Disclosure – Non-Independent Marketing Communication
This is a non-independent marketing communication commissioned by International Biotechnology. The report has not been prepared in accordance with legal requirements designed to promote the independence of investment research and is not subject to any prohibition on the dealing ahead of the dissemination of investment research.
This year has seen big changes for International Biotechnology Trust (IBT) since SV Health Investors served notice on their agreement to manage the trust. IBT’s Board have appointed Schroders to take on management of the trust later this year – and, crucially, the trust’s existing management team, Ailsa Craig and Marek Poszepczynski, will be moving to Schroders to continue managing the trust.
While this means it has been all change behind the scenes, when it comes to the trust’s investment process, the song remains the same. One of the most distinguishing factors of this process is Ailsa and Marek’s focus on delivering NAV growth with relatively limited volatility, in a sector otherwise noted for this specific trait.
Their approach to this challenge is exemplified by their recent investment activity. The first pillar of the team’s approach is a keen understanding of the biotechnology sector’s investment cycle, which can vary markedly from that of markets more broadly. The last few years have demonstrated this perfectly, with the Covid-19 pandemic providing an understandable boon to the sector as vaccine efficacy became a cornerstone of public policy, with even the smallest biotechnology stocks seeing their valuations escalating in 2021. Rising inflation in the post-pandemic period put paid to this, with the sector especially punished. Ailsa and Marek can adjust the weighting of larger, more stable but slower growth companies versus smaller, higher risk but faster growing companies in the portfolio in anticipation of these sort of market trends.
Nonetheless, as Ailsa pointed out in our recent podcast episode, she and Marek believe some strong signs of recovery are coming through. These include secondary offerings performing well, with high quality businesses able to raise money and an increase in mergers and acquisition activity in the sector. Conversely, the team do not consider the failure of some smaller listed companies as necessarily being a negative signal, instead arguing that poorer quality companies leaving the market is a good thing for the health of the sector as a whole.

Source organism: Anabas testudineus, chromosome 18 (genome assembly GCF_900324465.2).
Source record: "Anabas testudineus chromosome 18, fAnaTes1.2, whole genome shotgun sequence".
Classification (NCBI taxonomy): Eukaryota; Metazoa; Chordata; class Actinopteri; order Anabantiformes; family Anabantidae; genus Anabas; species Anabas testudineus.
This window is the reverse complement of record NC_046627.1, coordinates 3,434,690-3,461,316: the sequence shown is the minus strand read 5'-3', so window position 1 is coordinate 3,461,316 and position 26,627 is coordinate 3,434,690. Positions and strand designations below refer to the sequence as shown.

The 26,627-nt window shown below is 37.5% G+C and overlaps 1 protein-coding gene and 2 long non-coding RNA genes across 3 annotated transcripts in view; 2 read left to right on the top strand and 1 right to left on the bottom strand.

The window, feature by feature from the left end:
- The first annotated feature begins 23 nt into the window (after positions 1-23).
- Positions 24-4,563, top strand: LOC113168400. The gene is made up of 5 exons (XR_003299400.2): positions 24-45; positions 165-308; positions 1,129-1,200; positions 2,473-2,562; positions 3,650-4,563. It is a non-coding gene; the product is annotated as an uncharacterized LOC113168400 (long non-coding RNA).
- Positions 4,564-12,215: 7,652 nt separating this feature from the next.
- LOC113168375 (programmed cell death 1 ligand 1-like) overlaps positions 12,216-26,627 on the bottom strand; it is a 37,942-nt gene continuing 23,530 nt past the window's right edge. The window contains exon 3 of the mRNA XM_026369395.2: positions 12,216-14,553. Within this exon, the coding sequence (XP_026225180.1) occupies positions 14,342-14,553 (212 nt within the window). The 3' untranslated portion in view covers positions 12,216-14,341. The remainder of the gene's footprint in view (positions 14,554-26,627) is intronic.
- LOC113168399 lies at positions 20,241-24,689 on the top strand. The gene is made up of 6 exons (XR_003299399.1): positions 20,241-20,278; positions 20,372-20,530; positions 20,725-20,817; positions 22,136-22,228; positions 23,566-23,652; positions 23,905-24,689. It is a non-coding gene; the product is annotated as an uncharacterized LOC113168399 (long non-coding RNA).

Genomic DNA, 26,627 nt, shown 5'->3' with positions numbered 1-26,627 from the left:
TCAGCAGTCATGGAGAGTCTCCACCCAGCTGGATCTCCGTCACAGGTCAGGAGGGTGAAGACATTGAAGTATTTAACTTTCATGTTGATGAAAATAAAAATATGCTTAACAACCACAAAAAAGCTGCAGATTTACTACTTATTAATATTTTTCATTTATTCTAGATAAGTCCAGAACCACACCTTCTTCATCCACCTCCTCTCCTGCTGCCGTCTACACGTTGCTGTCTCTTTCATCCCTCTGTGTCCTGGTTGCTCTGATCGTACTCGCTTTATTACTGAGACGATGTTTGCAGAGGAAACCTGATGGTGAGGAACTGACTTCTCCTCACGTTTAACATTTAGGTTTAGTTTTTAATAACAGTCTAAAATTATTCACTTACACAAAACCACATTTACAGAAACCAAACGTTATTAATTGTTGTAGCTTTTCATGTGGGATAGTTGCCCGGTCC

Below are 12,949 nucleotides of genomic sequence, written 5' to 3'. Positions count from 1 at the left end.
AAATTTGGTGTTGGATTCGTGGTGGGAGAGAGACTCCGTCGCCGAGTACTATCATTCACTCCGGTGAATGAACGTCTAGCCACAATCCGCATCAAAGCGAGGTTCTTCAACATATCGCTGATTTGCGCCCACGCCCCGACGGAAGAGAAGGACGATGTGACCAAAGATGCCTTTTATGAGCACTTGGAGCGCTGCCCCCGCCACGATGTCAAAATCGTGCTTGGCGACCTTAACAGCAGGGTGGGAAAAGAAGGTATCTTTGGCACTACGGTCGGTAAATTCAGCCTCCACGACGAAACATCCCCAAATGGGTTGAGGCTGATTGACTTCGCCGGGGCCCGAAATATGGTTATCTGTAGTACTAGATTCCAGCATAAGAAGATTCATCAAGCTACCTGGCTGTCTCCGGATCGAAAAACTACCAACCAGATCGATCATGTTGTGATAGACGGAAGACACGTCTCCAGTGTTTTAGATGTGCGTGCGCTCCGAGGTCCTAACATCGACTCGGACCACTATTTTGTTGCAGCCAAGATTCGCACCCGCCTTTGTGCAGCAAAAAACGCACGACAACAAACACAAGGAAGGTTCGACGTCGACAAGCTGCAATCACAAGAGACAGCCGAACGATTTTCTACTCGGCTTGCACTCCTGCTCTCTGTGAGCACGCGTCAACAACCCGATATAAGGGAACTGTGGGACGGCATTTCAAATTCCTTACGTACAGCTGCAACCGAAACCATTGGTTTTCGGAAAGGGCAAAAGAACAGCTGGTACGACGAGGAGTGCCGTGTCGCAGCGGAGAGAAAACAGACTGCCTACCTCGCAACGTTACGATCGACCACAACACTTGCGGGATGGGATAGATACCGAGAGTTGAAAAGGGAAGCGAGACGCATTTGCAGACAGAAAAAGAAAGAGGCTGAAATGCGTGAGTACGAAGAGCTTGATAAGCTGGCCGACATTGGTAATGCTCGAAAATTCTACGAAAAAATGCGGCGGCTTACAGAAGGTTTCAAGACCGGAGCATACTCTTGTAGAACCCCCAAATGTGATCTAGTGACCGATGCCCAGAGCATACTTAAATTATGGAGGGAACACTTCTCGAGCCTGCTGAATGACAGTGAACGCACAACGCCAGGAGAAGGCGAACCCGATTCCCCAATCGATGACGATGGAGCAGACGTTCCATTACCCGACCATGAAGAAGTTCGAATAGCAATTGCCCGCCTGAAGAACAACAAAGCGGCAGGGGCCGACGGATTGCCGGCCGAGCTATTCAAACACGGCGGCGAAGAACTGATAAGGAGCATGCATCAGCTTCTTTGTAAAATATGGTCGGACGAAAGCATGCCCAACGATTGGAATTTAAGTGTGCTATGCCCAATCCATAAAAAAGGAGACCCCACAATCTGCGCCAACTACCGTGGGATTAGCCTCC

A balanced blend
The second pillar of the team’s approach is to avoid concentrating too singularly on particular opportunities. In practice, in 2023 this has meant that while they have tilted the portfolio further into small and mid-caps as the recovery continues, they have avoided going head first into large positions in single opportunities by grouping positions into “baskets”. This means spreading the risk by using their scientific backgrounds to select a few companies that are working on technologies to tackle the same challenge.
This leaves them less exposed to the binary outcomes often associated with biotechnology, while still taking advantage of new technologies that are transforming the industry.
Watch your step
Of course, binary outcomes are another hallmark of the biotechnology sector and constitute the third pillar of Ailsa and Marek’s risk management approach. Or rather, they opt to avoid binary events as much as possible. When events, like pharmaceutical trials, occur, the outcome for a stock price can be stark either way. However, thanks to the inherent optimism of investors, often a proportion of the upside will have been captured in the run up to an event, while the downside risk can be substantial. As a result, Ailsa and Marek prefer to reduce the trust’s exposure to a stock ahead of anticipated binary events in order to avoid the potential for a significant derating.
This played out recently in the case of portfolio holding Uniqure. The company has an approved treatment for Haemophilia B, which constitutes its primary business line, but was also in the trial process on a treatment for Huntington’s Disease. With a read-out on the trials expected imminently, Ailsa and Marek reduced their position in the stock from being a top ten position down to around 0.1% of the overall portfolio. This proved pertinent when the trial read-out was interpreted as negative and prompted a fall in Uniqure’s share price of around 40%.
While this kind of careful application of risk management means fewer headline-grabbing overweights, it should offer a solution to investors seeking an exposure to biotechnology without heightened volatility. Indeed, over one, three and five years the trust has outperformed its biotechnology-focused investment trust peers and can boast lower volatility than them consistently through the period, as we discussed at length in our most recent research.
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